Field trip time! Paul (professor and surfer extraordinare) took all of us to the beach to introduce our design class that we’ll be doing as part of the program. Instead of simply telling us what we’ll be doing, we were challenged in a series of activities that gave us a glimpse of how design and learning work together. One challenge involved building a functional sandcastle in 1 square meter that kept sand dry, but was as close to the water as possible. My team talked through some ideas and quickly started creating breaks in the sand and a moat. Then, our new friend Elliott walked by…
I knew that a child could build a sandcastle much better than I, so I asked him if he wanted to help us with the really important task of building a sandcastle. He quickly replied, “yeah, I got a bucket and a shovel”. I then told him we only had 10 minutes to try and build a good sandcastle, so he needed to hurry. Elliott took off in a flash and returned with his sandcastle building supplies. We showed him what we were doing and he followed up by saying, “you need wet sand”. He ran down to the water and grabbed a bucket full of water, then proceeded to fill the bucket with sand to create a cement-like mixture. While he was creating this mixture, he told me “you have to get wet sand so it can stay”. Just when I thought we were ready to flip the bucket over and create our “tower”, he stopped me and advised “you need some more sand and then push your hand down to compact it, then we turn it over”. He IS a kid, he WOULD know…Our time soon dwindled and he helped put some more sand around the castle to create the final sandcastle product. We thanked him for his help and he was back on his way with his grandpa.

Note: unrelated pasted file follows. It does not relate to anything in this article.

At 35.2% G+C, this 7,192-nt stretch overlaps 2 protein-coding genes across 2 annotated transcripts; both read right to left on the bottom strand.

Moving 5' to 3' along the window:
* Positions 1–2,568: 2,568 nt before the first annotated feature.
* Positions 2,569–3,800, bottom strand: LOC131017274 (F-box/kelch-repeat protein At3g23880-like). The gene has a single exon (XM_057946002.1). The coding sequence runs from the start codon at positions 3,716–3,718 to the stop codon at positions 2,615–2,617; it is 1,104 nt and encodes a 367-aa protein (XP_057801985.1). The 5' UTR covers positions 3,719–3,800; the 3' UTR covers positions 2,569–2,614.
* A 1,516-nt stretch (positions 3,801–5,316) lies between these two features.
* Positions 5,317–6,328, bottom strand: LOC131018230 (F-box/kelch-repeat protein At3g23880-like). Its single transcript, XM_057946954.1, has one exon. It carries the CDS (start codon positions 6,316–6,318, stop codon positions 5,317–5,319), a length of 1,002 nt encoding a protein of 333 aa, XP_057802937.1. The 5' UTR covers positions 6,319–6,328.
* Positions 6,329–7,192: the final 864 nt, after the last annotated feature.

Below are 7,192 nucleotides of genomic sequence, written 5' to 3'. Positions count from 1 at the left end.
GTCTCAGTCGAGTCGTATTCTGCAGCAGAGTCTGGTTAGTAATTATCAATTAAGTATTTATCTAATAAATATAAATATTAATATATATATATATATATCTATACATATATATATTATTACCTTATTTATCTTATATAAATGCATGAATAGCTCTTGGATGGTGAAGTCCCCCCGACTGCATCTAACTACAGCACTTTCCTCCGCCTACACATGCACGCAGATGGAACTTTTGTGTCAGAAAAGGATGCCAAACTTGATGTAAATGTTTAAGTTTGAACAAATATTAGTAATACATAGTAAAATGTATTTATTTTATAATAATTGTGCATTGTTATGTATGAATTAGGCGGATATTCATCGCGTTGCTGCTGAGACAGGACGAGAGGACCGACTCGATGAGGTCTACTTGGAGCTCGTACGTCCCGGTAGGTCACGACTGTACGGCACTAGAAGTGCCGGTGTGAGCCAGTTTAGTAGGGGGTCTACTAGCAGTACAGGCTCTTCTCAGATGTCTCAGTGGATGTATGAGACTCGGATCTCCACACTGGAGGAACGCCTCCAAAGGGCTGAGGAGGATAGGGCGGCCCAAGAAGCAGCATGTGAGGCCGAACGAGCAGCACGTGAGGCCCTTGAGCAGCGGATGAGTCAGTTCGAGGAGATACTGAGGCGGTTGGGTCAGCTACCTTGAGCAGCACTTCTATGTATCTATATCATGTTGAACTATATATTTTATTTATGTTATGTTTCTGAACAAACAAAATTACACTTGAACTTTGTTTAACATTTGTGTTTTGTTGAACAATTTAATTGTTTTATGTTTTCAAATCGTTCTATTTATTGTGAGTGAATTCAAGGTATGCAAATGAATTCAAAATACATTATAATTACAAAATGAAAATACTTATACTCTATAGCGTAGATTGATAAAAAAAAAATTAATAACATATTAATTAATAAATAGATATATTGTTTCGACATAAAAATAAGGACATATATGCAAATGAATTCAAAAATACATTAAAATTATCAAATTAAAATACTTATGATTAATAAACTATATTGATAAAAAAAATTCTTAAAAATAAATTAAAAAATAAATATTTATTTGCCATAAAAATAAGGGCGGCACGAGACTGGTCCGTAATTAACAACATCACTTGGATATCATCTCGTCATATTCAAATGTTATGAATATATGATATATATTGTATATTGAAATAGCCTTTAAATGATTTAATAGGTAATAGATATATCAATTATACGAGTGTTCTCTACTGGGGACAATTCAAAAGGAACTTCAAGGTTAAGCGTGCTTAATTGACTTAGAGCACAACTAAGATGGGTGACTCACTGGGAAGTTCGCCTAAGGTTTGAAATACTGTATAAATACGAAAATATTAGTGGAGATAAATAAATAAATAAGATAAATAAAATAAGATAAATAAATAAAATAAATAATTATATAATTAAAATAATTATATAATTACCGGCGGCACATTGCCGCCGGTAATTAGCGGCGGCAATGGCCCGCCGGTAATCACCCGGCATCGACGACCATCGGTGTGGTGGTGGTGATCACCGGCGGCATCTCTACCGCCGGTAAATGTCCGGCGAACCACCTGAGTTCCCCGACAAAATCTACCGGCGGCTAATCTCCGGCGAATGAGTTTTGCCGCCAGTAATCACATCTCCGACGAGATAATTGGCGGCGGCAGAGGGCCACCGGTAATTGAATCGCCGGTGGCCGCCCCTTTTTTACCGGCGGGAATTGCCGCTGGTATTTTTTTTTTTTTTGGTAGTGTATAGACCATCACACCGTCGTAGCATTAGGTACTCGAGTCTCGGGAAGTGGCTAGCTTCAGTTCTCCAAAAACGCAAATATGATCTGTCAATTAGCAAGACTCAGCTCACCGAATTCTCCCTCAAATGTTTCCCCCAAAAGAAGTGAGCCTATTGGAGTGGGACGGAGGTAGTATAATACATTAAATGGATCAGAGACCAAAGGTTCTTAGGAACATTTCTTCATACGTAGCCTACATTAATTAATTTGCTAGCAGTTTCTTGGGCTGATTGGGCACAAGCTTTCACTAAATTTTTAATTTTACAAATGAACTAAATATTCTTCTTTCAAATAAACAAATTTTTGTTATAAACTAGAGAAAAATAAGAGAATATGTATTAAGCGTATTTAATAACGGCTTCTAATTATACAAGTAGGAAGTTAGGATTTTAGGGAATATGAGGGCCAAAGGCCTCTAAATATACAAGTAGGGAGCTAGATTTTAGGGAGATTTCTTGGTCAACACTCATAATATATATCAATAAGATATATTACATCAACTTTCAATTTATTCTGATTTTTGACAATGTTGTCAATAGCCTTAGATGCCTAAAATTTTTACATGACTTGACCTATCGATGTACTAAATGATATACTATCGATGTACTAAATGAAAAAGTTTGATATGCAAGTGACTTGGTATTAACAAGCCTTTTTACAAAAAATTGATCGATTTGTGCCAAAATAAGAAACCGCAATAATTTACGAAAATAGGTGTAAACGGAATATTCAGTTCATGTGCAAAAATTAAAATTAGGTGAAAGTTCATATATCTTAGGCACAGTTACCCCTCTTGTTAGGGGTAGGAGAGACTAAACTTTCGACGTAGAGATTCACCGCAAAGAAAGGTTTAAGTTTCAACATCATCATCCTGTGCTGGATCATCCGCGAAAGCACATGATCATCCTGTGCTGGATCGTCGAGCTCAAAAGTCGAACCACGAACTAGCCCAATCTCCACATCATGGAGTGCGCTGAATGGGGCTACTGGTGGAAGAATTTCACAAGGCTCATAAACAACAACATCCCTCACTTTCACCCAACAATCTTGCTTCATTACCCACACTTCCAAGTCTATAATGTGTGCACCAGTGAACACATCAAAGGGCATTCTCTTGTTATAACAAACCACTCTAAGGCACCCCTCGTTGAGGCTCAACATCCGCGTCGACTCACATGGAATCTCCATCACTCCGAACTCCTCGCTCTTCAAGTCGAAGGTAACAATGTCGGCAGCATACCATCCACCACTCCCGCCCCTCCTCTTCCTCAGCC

Upon evaluation of each group’s sandcastle, we didn’t fair so well because we had built too far away from the water and were considered “safe” builders. I pointed out that we should get extra points because we commissioned a child to help us build and there’s nothing better than having the help of someone who knows how to build sandcastles like a kid…no one seemed to buy it..but it did start making me think…
Design is often the most simplistic AND complex when done through the eyes of a child. Children can somehow dream up amazing ideas, create a plan of attack, and most often execute their plans to craft something amazing…original…inventive…or functional in ways never imagined. To me, design and learning both involve frameworks..the foundations are laid, the blueprints are drafted, and the work begins to fulfill the said plans. What if design was truly considered within the context of learning? Would learning look different? Would kids be more willing to take an active part? Would our ideas go far beyond what had ever been considered?
I don’t know the answers yet, but I’m hoping that I learn how to address a learning problem and re-imagine its design…hopefully through the eyes of a child making castles in the sand.